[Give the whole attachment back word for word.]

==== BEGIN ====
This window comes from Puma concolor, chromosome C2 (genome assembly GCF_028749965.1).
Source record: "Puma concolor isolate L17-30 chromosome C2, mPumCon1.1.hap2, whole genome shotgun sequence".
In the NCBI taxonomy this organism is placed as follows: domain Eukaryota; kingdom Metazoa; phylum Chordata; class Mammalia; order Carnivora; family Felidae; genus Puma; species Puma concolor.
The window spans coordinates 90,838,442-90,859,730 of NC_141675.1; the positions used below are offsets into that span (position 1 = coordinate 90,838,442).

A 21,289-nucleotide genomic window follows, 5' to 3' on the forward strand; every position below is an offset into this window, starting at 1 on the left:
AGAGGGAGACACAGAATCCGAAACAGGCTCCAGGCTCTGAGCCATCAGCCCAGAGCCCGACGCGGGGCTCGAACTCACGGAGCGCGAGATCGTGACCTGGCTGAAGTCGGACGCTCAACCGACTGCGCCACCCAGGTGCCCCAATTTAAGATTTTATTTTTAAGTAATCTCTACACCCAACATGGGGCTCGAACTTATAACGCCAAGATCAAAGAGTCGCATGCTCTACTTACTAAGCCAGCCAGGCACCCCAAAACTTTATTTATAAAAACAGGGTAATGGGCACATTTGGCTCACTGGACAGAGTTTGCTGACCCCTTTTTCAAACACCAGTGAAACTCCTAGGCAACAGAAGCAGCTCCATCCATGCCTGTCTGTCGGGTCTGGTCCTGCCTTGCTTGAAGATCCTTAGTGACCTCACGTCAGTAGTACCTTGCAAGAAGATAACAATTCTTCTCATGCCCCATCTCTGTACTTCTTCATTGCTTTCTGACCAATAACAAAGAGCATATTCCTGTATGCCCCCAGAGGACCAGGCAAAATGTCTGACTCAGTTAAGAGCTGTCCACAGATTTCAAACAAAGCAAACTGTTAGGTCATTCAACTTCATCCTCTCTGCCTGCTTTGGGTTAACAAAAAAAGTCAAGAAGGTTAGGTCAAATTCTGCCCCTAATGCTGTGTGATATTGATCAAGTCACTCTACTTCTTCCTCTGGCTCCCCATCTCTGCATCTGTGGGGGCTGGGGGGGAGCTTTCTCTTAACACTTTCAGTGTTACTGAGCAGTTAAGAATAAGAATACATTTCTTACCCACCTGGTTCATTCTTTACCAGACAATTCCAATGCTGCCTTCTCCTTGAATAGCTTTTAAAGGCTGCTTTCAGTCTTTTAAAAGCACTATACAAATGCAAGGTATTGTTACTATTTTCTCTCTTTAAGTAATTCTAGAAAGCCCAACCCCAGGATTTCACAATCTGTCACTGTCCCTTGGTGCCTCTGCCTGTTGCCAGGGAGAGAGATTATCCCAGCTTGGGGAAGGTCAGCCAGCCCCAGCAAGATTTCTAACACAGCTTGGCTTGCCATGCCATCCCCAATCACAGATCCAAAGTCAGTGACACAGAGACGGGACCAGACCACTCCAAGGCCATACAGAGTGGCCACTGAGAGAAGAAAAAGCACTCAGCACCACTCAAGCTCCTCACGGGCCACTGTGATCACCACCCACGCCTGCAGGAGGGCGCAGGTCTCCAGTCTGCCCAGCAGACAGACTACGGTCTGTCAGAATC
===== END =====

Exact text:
This window comes from Puma concolor, chromosome C2 (genome assembly GCF_028749965.1).
Source record: "Puma concolor isolate L17-30 chromosome C2, mPumCon1.1.hap2, whole genome shotgun sequence".
In the NCBI taxonomy this organism is placed as follows: domain Eukaryota; kingdom Metazoa; phylum Chordata; class Mammalia; order Carnivora; family Felidae; genus Puma; species Puma concolor.
The window spans coordinates 90,838,442-90,859,730 of NC_141675.1; the positions used below are offsets into that span (position 1 = coordinate 90,838,442).

A 21,289-nucleotide genomic window follows, 5' to 3' on the forward strand; every position below is an offset into this window, starting at 1 on the left:
AGAGGGAGACACAGAATCCGAAACAGGCTCCAGGCTCTGAGCCATCAGCCCAGAGCCCGACGCGGGGCTCGAACTCACGGAGCGCGAGATCGTGACCTGGCTGAAGTCGGACGCTCAACCGACTGCGCCACCCAGGTGCCCCAATTTAAGATTTTATTTTTAAGTAATCTCTACACCCAACATGGGGCTCGAACTTATAACGCCAAGATCAAAGAGTCGCATGCTCTACTTACTAAGCCAGCCAGGCACCCCAAAACTTTATTTATAAAAACAGGGTAATGGGCACATTTGGCTCACTGGACAGAGTTTGCTGACCCCTTTTTCAAACACCAGTGAAACTCCTAGGCAACAGAAGCAGCTCCATCCATGCCTGTCTGTCGGGTCTGGTCCTGCCTTGCTTGAAGATCCTTAGTGACCTCACGTCAGTAGTACCTTGCAAGAAGATAACAATTCTTCTCATGCCCCATCTCTGTACTTCTTCATTGCTTTCTGACCAATAACAAAGAGCATATTCCTGTATGCCCCCAGAGGACCAGGCAAAATGTCTGACTCAGTTAAGAGCTGTCCACAGATTTCAAACAAAGCAAACTGTTAGGTCATTCAACTTCATCCTCTCTGCCTGCTTTGGGTTAACAAAAAAAGTCAAGAAGGTTAGGTCAAATTCTGCCCCTAATGCTGTGTGATATTGATCAAGTCACTCTACTTCTTCCTCTGGCTCCCCATCTCTGCATCTGTGGGGGCTGGGGGGGAGCTTTCTCTTAACACTTTCAGTGTTACTGAGCAGTTAAGAATAAGAATACATTTCTTACCCACCTGGTTCATTCTTTACCAGACAATTCCAATGCTGCCTTCTCCTTGAATAGCTTTTAAAGGCTGCTTTCAGTCTTTTAAAAGCACTATACAAATGCAAGGTATTGTTACTATTTTCTCTCTTTAAGTAATTCTAGAAAGCCCAACCCCAGGATTTCACAATCTGTCACTGTCCCTTGGTGCCTCTGCCTGTTGCCAGGGAGAGAGATTATCCCAGCTTGGGGAAGGTCAGCCAGCCCCAGCAAGATTTCTAACACAGCTTGGCTTGCCATGCCATCCCCAATCACAGATCCAAAGTCAGTGACACAGAGACGGGACCAGACCACTCCAAGGCCATACAGAGTGGCCACTGAGAGAAGAAAAAGCACTCAGCACCACTCAAGCTCCTCACGGGCCACTGTGATCACCACCCACGCCTGCAGGAGGGCGCAGGTCTCCAGTCTGCCCAGCAGACAGACTACGGTCTGTCAGAATC